For the youngsters, most parents control physical access to the devices while some take a more liberal approach because they see it simply as another developmental toy their toddler is using. “We see it no differently than playing with some physical toys like blocks, especially considering the types of open games our kids gravitate towards,” relates Brandon.

Our Seedling parents take different approaches to monitoring. A few use the technology with their kiddo. Some limit the use to weekends only or a prescribed amount of an hour per day. 

“My son often uses our iPhones or iPad to watch YouTube videos or search for Google images of his favorite machinery du jour, so we allow him time to research Japanese trains or French airplanes in the quiet moment after his bath and before we enjoy our bedtime reading. We also are more lenient with tech when traveling, especially when we need to survive bad SoCal traffic. However, our family has a firm rule that there is no tech at the dinner table. Honestly, this rule is just as much — if not more — for us as the parents. It makes sure we unplug and are present to catch up on the day,” says Sarah.

And others are more fluid, looking at whether things like homework and chores aren’t getting done to know when to unplug. We’ve even heard a new recommendation from a friend, who charges all devices on Sunday and allows her children to divvy up usage as they see fit — the only catch is that once they’ve lost power, the playtime is over because their tablets won’t be charged again until the following Sunday.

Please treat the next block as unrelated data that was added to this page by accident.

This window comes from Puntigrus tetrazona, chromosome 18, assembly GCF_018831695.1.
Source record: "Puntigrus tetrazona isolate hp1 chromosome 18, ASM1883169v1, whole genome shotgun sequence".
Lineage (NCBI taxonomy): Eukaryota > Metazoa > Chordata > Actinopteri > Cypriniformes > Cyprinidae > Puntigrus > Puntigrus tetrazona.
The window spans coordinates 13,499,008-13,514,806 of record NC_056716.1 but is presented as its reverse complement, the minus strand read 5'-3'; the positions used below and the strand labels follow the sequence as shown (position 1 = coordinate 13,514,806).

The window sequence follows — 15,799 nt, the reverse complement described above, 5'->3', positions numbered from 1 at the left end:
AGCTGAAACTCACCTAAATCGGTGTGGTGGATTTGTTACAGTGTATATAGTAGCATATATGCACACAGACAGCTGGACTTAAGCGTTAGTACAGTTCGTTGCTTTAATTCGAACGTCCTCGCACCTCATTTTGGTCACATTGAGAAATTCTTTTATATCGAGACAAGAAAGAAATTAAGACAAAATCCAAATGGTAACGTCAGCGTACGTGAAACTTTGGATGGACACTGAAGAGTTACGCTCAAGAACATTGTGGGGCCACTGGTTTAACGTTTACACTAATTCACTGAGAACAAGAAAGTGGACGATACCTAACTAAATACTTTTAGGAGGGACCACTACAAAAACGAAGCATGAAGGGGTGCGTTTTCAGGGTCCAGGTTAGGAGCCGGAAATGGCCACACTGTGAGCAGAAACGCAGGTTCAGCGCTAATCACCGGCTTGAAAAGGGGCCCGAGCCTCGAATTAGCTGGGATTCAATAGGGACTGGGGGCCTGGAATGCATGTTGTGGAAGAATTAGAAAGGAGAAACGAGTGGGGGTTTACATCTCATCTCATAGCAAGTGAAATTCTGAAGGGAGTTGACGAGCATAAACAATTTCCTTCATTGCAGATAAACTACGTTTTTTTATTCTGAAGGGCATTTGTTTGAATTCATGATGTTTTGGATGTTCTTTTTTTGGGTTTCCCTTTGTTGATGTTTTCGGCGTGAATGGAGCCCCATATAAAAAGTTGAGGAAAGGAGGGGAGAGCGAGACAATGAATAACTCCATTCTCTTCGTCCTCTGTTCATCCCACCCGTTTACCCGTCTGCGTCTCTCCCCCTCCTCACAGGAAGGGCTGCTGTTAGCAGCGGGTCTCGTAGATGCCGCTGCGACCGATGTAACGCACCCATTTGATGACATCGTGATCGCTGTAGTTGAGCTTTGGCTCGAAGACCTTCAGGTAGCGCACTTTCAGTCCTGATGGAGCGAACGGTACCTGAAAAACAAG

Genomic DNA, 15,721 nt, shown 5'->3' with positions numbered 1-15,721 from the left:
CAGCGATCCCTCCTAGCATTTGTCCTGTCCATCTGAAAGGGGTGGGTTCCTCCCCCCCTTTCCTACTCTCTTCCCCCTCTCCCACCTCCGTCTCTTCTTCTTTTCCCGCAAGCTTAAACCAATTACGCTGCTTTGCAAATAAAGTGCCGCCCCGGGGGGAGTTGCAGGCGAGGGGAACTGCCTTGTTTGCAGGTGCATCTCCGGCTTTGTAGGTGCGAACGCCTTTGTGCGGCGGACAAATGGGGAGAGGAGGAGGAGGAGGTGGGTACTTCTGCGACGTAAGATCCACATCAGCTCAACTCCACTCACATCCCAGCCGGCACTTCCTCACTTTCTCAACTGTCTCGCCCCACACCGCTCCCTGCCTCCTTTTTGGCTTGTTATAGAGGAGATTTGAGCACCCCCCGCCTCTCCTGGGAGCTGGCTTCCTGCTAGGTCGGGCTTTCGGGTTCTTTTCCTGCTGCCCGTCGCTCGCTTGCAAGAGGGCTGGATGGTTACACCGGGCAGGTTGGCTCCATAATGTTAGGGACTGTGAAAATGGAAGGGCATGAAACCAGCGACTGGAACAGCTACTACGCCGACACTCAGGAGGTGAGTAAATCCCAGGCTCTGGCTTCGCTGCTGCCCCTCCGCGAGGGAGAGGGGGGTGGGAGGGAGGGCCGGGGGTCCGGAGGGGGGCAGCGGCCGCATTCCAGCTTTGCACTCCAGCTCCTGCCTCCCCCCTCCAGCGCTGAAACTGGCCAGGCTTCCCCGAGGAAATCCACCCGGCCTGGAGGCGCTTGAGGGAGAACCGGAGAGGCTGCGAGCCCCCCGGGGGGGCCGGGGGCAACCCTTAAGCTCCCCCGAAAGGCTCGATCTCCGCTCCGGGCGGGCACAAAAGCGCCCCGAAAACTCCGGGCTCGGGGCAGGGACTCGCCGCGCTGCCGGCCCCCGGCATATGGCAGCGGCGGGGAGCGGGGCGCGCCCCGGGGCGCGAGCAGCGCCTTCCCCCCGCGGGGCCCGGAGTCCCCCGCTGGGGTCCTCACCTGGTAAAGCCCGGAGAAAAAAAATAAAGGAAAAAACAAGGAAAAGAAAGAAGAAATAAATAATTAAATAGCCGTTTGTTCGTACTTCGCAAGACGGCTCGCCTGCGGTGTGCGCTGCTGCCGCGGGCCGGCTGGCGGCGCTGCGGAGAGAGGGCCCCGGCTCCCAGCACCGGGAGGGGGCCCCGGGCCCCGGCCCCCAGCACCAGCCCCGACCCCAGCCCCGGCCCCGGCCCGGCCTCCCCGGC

When our kids enjoy tech play, most parents prefer educational apps or those that encourage creativity. This is especially true for our little ones in early elementary school. And although we feel better about them using tech for creating, we do allow apps and games purely for entertainment just as we would watch TV. Angry Birds, YouTube, Apple TV, Roku, Wii U, and the XBox 360 are highlights they enjoy. 

In many ways, technology is like food — you are what you eat. We’re fortunate to have access to vast amounts information, but not all tools and content are created equal. A not-so-great program could have a negative impact. A quality program can offer kids an enriching experience that inspires further discovery. 

At the end of the day, it’s about striking a balance that works for you and your family. We all want our kids to use the tools properly and to their fullest potential. However, we recognize there’s no perfect approach. "I do think it is important that they be familiar and comfortable with the use of these devices. I do feel some guilt that not enough time is spent being active and physically interactive,” shares John. “But I’m pretty open about this when discussing it with others.”

So, in the spirit of community and discussion, please join us!

How do you balance tech use at home? Share your tips and thoughts with us in the comments below. 

Dec 07, 2016

Great article. I agree that we shouldn’t completely cut out screen time, because let’s face it, they are going to need to be tech savvy even more than we will. However, monitoring and limiting it is essential to good parenting. Thanks for sharing your insight!


Naomi Elrich